Neil and Ally’s clumsy but sweet coming together is low down on everyone’s priority list (except Neil’s, probably), but it does provide some relief from the heaviness of the rest of the book. It’s on the “realistic” spectrum of YA romances, which means it’s ripe with awkwardness and more cute than swoony. Go ahead and picture a young Domhnall Gleeson as Neil (he’s described as tall, lanky, and the only red-head in the family). You’re welcome.

Talky Talk: Lightweight

If you’re looking for a contemporary on a weighty topic that gets dark but not TOO dark and that can be finished in an afternoon, then Past Perfect Life is the right book for you. It held my interest during the read, but it’s not one I’m going to think back on much after this review. The subject matter was interesting and is what drew me to the novel in the first place, but there wasn’t enough depth and breadth from the characters’ emotions to make me care about them in anything but a cursory kind of way. Ally felt stuck in a situation without a lot of options and her default behavior was to react, not act, and so it unfortunately led to what I felt was a very passive story.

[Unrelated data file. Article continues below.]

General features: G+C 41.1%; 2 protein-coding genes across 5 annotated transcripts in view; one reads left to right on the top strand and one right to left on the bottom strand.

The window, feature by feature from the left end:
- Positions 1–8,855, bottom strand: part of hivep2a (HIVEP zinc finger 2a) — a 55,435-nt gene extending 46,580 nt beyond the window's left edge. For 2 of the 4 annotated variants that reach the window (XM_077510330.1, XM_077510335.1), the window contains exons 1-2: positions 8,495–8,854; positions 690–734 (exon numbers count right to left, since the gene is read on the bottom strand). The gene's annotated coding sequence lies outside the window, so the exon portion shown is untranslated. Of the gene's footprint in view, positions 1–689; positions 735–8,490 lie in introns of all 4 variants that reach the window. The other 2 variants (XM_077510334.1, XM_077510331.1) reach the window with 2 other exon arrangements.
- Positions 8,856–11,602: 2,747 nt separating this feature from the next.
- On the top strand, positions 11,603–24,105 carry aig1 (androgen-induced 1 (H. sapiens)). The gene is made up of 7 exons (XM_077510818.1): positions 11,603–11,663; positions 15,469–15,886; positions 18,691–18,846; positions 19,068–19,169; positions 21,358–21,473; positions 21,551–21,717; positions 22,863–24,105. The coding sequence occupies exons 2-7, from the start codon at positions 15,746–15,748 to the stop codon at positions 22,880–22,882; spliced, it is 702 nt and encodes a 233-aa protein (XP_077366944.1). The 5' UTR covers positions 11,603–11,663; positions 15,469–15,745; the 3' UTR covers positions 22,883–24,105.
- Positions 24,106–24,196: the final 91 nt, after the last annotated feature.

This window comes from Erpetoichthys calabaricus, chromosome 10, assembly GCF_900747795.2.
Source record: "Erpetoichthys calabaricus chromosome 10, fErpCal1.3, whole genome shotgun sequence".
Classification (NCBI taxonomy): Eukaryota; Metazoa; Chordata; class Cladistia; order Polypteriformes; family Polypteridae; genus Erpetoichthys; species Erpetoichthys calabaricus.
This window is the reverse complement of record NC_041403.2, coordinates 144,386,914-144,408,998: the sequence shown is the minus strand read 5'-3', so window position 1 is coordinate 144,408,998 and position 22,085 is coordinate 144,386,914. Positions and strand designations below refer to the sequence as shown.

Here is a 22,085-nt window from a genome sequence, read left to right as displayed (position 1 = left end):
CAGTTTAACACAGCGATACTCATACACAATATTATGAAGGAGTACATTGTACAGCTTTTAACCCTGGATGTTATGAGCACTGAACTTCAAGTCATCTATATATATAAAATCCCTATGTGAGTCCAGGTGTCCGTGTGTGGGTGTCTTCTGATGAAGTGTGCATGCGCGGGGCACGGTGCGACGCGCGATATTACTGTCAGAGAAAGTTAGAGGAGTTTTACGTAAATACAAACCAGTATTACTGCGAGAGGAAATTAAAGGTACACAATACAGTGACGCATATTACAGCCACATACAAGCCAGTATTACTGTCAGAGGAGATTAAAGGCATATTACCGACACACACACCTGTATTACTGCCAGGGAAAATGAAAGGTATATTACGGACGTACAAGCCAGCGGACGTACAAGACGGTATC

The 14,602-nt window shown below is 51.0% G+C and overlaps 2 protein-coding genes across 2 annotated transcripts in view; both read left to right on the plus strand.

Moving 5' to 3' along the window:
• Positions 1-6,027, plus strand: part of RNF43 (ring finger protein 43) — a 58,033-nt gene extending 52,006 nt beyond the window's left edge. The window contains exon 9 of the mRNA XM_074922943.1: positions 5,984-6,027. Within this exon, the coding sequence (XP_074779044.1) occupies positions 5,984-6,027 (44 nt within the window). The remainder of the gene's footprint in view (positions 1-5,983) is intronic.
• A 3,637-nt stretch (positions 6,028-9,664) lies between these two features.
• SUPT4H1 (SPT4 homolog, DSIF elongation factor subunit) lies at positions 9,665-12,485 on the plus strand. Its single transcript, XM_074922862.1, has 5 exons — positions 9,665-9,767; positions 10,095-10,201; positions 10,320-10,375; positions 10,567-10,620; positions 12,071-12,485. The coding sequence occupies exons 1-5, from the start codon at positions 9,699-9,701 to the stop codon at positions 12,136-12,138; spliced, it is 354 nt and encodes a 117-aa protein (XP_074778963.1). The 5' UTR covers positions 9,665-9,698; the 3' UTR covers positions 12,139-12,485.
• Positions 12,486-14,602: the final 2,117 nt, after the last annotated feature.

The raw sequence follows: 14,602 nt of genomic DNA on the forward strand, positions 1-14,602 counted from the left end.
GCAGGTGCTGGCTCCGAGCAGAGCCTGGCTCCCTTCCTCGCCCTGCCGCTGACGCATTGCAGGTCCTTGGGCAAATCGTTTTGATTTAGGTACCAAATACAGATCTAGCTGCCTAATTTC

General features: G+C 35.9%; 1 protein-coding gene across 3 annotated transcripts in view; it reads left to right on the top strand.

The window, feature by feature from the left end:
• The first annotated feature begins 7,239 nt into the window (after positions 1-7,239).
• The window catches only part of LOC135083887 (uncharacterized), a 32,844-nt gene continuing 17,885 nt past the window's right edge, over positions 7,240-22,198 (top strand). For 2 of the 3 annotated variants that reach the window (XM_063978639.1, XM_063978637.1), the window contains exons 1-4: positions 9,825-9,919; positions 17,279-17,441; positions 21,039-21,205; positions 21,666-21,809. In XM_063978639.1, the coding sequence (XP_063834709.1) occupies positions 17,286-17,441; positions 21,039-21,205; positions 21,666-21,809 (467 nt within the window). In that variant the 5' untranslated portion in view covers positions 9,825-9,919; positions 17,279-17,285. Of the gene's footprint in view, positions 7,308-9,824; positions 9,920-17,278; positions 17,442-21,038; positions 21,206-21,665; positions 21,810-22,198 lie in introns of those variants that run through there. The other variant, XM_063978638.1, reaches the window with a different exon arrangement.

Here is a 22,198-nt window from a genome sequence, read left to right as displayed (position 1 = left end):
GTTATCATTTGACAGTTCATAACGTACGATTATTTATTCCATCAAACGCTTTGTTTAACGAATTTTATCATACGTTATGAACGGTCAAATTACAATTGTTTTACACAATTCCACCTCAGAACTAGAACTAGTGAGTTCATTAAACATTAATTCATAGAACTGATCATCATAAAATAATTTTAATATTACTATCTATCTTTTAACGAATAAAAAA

Bonus Factor: Wisconsin

When Ally is strong-armed into moving to Florida with her mother, she is overwhelmed by the outdoor malls, the eighty-degree December weather, and the Starbucks on every corner (we’ve got more than just those things, Ally, I promise.). She misses the seasons, the cheese curds (we do also have Culver’s now; you don’t have to miss your custard!), the Packers, and her small-town living. I have zero interest in living in the Midwest, but it doesn’t sound awful.

Bonus Factor: Awesome Stepdads

First, gotta give a shout-out to Sheriff Gleason, who is the steadiest influence in Ally’s Wisconsin life as her world gets blown apart. He gives Ally a place to stay and tries to help her talk about her feelings (even though she won’t).

Then we’ve got Craig, who’s the real MVP of the book. He’s considerate of the complete weirdness surrounding this situation; is one of the only adults who thinks about Ally’s feelings and tries to honor her old rituals with her dad; and attempts to appeal to Ally’s mother when she acts a bit nutso. You’re a good egg, Craig.

Anti-Bonus Factor: Awful Grownups

I have a lot of sympathy for Paula, Ally’s mom. I really do. I’m not a mom, so I can’t even imagine what it’s like to lose a child. I know the experience colored her entire life for fifteen long, agonizing years. But putting all that aside, Paula’s general impulses and prickly personality make her THAT mom. The one who won’t be real with you even when you try and wants you to be her carbon copy image. Her actions are there to amp up the drama, and, combined with Ally’s PTSD, it made for a frustrating pressure-cooker of a situation.

Relationship Status: Onlooker

I heard about your hardships on the news, Book. I genuinely feel for you—this is an impossible situation—but aside from feeling abstract sympathy for your predicament, there’s not much more of a connection between us.

Past Perfect Life is available now.